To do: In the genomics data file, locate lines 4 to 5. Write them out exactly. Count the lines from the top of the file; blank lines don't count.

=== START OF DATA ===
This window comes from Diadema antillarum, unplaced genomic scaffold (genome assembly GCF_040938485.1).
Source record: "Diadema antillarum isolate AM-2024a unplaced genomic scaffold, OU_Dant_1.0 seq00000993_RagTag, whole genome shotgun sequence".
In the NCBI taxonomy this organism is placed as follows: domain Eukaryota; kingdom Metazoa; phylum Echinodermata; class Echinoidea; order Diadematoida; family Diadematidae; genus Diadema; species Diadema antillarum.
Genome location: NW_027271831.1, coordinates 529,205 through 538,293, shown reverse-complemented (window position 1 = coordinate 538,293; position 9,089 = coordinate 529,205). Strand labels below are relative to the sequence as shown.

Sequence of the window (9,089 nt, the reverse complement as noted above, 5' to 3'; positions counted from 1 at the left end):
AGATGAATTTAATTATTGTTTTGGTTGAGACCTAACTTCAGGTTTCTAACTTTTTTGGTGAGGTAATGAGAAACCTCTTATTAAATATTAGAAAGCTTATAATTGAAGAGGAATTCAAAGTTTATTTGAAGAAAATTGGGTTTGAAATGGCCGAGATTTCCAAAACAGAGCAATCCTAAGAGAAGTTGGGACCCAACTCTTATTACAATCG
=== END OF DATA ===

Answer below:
Genome location: NW_027271831.1, coordinates 529,205 through 538,293, shown reverse-complemented (window position 1 = coordinate 538,293; position 9,089 = coordinate 529,205). Strand labels below are relative to the sequence as shown.

Sequence of the window (9,089 nt, the reverse complement as noted above, 5' to 3'; positions counted from 1 at the left end):